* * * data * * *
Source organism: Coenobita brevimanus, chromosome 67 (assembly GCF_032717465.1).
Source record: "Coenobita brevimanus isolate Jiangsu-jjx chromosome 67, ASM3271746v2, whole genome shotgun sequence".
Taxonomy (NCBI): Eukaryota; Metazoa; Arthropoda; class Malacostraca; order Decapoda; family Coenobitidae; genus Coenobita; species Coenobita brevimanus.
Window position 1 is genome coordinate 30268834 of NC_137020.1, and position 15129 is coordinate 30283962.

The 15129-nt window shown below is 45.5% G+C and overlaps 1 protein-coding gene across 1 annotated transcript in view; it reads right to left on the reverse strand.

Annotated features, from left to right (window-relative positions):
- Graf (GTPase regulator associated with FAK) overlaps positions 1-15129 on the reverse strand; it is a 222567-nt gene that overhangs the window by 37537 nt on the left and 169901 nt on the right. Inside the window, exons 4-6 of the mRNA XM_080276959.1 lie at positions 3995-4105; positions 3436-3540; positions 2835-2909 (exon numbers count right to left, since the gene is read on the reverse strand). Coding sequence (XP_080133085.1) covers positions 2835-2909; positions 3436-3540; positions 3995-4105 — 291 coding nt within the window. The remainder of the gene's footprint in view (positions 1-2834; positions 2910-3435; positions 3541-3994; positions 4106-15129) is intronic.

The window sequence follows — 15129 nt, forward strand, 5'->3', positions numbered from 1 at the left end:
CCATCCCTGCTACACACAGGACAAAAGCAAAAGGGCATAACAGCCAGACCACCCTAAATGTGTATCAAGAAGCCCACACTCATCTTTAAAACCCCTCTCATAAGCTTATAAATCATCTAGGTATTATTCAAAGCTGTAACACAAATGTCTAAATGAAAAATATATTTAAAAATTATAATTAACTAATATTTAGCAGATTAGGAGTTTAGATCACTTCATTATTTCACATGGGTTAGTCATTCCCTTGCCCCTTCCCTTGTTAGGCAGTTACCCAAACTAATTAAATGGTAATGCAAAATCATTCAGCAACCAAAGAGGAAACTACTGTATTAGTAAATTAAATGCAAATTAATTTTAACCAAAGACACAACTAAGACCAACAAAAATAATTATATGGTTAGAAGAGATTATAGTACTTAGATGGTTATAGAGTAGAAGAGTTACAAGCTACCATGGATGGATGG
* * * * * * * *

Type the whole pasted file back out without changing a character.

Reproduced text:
Source organism: Coenobita brevimanus, chromosome 67 (assembly GCF_032717465.1).
Source record: "Coenobita brevimanus isolate Jiangsu-jjx chromosome 67, ASM3271746v2, whole genome shotgun sequence".
Taxonomy (NCBI): Eukaryota; Metazoa; Arthropoda; class Malacostraca; order Decapoda; family Coenobitidae; genus Coenobita; species Coenobita brevimanus.
Window position 1 is genome coordinate 30268834 of NC_137020.1, and position 15129 is coordinate 30283962.

The 15129-nt window shown below is 45.5% G+C and overlaps 1 protein-coding gene across 1 annotated transcript in view; it reads right to left on the reverse strand.

Annotated features, from left to right (window-relative positions):
- Graf (GTPase regulator associated with FAK) overlaps positions 1-15129 on the reverse strand; it is a 222567-nt gene that overhangs the window by 37537 nt on the left and 169901 nt on the right. Inside the window, exons 4-6 of the mRNA XM_080276959.1 lie at positions 3995-4105; positions 3436-3540; positions 2835-2909 (exon numbers count right to left, since the gene is read on the reverse strand). Coding sequence (XP_080133085.1) covers positions 2835-2909; positions 3436-3540; positions 3995-4105 — 291 coding nt within the window. The remainder of the gene's footprint in view (positions 1-2834; positions 2910-3435; positions 3541-3994; positions 4106-15129) is intronic.

The window sequence follows — 15129 nt, forward strand, 5'->3', positions numbered from 1 at the left end:
CCATCCCTGCTACACACAGGACAAAAGCAAAAGGGCATAACAGCCAGACCACCCTAAATGTGTATCAAGAAGCCCACACTCATCTTTAAAACCCCTCTCATAAGCTTATAAATCATCTAGGTATTATTCAAAGCTGTAACACAAATGTCTAAATGAAAAATATATTTAAAAATTATAATTAACTAATATTTAGCAGATTAGGAGTTTAGATCACTTCATTATTTCACATGGGTTAGTCATTCCCTTGCCCCTTCCCTTGTTAGGCAGTTACCCAAACTAATTAAATGGTAATGCAAAATCATTCAGCAACCAAAGAGGAAACTACTGTATTAGTAAATTAAATGCAAATTAATTTTAACCAAAGACACAACTAAGACCAACAAAAATAATTATATGGTTAGAAGAGATTATAGTACTTAGATGGTTATAGAGTAGAAGAGTTACAAGCTACCATGGATGGATGG